Water is and always has been a huge problem at Nkoaranga orphanage. In fact, the nonprofit grew out of my very first project here – a well. When we arrived two years ago, the orphanage and hospital were frequently without water as much as one day out of three. On those days, the mamas would spend most of their time hauling water in buckets from the local school, or, if it was out of water too, from the river – leaving them no time for the kids. Just the basic tasks of getting them washed, fed, and hydrated, already no picnic with thirty children, became exponentially greater. The doctors couldn’t wash their hands, inpatients couldn’t bathe, and people died unnecessarily.
|Little froggy Frankie trying to get into my water bottle|
With the help of some other amazing volunteers, some generous donors, and the donated labor of a local driller, we were able to get a well up and running within four months. The nonprofit grew organically out of that first project, and the understanding of what a huge impact could be made with comparatively modest resources. The key has always been listening carefully and respectfully to the people we work with – they do this work every day, and they know best what they need!
|Could you say no to this face?|
Although the well has made a huge difference, the water saga has not stopped there. Drinking water straight from the taps in Tanzania means playing Russian roulette with typhoid, dysentery, amoebas, worms, and a whole catalog of other fun creepy crawlies. That means the mamas spent countless hours and hundreds of dollars of fuel on boiling water for the bottles and for drinking, day in and day out. Because of the thousand other tasks awaiting their attention, and the hours it took for boiled water to cool, there would frequently be periods when the kids were thirsty and we simply had no safe water to give them. There is nothing more heartbreaking than telling a child no to such a simple request – and it made us determined to never have to do it again.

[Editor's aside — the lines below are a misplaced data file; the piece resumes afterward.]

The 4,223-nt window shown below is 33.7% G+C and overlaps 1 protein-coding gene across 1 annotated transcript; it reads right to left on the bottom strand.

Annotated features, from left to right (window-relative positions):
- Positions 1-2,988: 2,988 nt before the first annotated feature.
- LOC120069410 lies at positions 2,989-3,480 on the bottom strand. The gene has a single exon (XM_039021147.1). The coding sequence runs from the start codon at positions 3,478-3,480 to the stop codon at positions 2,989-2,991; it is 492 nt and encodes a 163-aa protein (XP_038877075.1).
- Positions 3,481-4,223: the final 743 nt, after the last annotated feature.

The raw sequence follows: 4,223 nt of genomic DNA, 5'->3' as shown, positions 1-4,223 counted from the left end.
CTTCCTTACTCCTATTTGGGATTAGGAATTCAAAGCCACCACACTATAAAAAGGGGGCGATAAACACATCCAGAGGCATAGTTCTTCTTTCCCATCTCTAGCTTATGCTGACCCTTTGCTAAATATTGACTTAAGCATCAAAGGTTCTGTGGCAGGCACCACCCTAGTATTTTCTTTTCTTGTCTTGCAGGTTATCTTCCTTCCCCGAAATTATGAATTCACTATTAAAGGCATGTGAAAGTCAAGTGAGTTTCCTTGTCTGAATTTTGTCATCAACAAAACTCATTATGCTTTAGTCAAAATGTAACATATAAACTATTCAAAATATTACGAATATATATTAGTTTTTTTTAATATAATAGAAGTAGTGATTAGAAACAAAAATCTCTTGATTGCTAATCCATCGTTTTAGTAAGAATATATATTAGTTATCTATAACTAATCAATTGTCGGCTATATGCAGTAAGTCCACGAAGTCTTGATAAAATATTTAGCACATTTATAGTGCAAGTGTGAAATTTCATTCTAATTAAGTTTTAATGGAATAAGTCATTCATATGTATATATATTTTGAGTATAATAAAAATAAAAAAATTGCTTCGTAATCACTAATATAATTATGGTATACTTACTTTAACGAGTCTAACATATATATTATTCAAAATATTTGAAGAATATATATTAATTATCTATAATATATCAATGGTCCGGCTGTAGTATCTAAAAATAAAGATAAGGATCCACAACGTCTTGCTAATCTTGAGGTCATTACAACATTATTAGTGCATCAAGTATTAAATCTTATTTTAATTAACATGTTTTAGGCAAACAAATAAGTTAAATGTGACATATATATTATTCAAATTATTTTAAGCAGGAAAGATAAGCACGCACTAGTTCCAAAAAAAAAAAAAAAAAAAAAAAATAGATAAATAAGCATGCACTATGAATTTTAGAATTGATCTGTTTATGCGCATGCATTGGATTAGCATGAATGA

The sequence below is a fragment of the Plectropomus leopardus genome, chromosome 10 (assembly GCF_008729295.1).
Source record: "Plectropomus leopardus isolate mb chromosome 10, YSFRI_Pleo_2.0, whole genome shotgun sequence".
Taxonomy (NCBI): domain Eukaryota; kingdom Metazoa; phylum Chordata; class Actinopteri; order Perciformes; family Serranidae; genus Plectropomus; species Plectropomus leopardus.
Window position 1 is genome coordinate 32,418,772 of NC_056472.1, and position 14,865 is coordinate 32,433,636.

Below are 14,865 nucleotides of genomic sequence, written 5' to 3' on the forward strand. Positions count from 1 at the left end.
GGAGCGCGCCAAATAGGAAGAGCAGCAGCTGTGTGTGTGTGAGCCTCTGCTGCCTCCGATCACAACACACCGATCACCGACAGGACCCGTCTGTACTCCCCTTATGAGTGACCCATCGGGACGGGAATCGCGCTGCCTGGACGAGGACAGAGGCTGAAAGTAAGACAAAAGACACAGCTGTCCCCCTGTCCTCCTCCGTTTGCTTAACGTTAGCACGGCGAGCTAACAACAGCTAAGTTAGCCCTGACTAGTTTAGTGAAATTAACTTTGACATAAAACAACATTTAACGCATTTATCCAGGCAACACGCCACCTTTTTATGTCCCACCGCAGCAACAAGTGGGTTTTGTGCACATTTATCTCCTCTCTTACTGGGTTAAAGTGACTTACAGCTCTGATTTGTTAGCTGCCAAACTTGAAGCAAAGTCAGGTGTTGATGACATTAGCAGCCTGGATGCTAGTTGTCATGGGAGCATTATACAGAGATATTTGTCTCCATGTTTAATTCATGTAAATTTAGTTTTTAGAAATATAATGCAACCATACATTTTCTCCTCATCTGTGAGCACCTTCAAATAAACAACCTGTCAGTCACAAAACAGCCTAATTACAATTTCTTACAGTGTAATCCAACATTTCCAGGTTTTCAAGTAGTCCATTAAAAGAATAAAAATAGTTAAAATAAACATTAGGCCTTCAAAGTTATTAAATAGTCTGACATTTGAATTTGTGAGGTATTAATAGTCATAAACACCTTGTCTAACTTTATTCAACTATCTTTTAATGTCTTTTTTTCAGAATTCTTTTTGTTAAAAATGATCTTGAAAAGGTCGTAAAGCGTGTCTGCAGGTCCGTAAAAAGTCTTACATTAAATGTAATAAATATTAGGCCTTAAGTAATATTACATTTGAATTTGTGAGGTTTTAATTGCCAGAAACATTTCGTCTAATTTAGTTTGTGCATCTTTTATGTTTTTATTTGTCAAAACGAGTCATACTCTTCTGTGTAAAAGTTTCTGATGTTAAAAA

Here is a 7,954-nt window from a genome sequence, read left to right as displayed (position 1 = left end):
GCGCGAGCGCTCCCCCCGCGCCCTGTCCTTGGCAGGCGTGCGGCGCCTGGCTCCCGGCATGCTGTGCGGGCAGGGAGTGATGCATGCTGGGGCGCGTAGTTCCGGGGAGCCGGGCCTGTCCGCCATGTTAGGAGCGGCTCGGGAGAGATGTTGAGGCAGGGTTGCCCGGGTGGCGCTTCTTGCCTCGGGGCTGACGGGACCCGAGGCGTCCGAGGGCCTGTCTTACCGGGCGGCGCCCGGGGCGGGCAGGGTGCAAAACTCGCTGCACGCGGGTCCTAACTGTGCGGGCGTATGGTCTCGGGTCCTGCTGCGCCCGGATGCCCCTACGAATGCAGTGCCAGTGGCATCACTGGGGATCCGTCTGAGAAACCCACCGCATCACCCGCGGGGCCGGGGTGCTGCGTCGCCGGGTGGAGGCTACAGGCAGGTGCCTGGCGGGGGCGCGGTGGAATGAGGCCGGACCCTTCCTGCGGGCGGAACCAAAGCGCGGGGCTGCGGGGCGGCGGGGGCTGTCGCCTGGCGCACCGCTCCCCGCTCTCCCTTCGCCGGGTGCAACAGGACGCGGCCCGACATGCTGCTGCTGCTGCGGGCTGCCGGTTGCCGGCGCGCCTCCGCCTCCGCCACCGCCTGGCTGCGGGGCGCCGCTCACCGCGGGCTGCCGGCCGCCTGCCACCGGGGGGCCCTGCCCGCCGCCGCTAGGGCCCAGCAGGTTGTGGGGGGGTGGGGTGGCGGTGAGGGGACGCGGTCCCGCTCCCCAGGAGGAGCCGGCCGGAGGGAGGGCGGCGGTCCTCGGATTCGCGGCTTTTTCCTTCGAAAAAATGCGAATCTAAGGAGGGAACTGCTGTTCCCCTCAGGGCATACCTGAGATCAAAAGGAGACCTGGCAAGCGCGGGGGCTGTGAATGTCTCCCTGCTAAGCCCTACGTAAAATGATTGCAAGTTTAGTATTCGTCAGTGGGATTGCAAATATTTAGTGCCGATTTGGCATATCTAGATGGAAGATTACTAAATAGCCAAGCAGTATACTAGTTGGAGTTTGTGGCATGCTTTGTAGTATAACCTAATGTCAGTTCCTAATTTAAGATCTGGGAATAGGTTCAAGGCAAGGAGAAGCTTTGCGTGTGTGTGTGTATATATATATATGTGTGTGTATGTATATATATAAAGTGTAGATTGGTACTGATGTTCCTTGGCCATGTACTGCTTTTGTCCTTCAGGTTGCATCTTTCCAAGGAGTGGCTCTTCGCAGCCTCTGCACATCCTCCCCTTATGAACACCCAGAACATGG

|Zawadi trying out one of the bucket filters for the hospital from inside – is it comfortable, Zi?|
With our own Bethan Crisp at the helm, we took on Project Maji – which many of you contributed to! – to install a plumbed in water filter in the orphanage and a bucket filter system in each of the hospital wards. Inpatients and laboring mothers, already extremely physically vulnerable, were all drinking unfiltered water, seriously increasing their risk of complications. We exceeded our goal and were able to get a few extra filters for other places in need – hugely exciting! Click here for all the details and a list of donors.
|Emily delivering the bucket filter to some very excited kids at Mama Jane’s!|
As of last week, the filter is permanently installed in the orphanage sink, meaning that not only can every child get clean water at the turn of a faucet knob, but in addition, that all the dishes and hands will be washed in clean water, limiting one more source of potential infection. Thank you from the bottom of our heart for helping us to make their lives healthier. In addition, the hospital now has filters in each ward (male, female, pediatric, and maternity), as well as in the local primary school, and at Mama Jane’s, another nearby orphanage. In fact, they were so well received that we have been asked to bring over one for the secondary school and one for the outpatient department on our next trip! Lives WILL be saved by this initiative, and we are so very grateful for your support. .
|Thank you from Stevie, Andrea, and David – and all of us!|
And just for fun, here’s a short clip of one of our biggest water fans – baby Filipo, at his favorite time of day.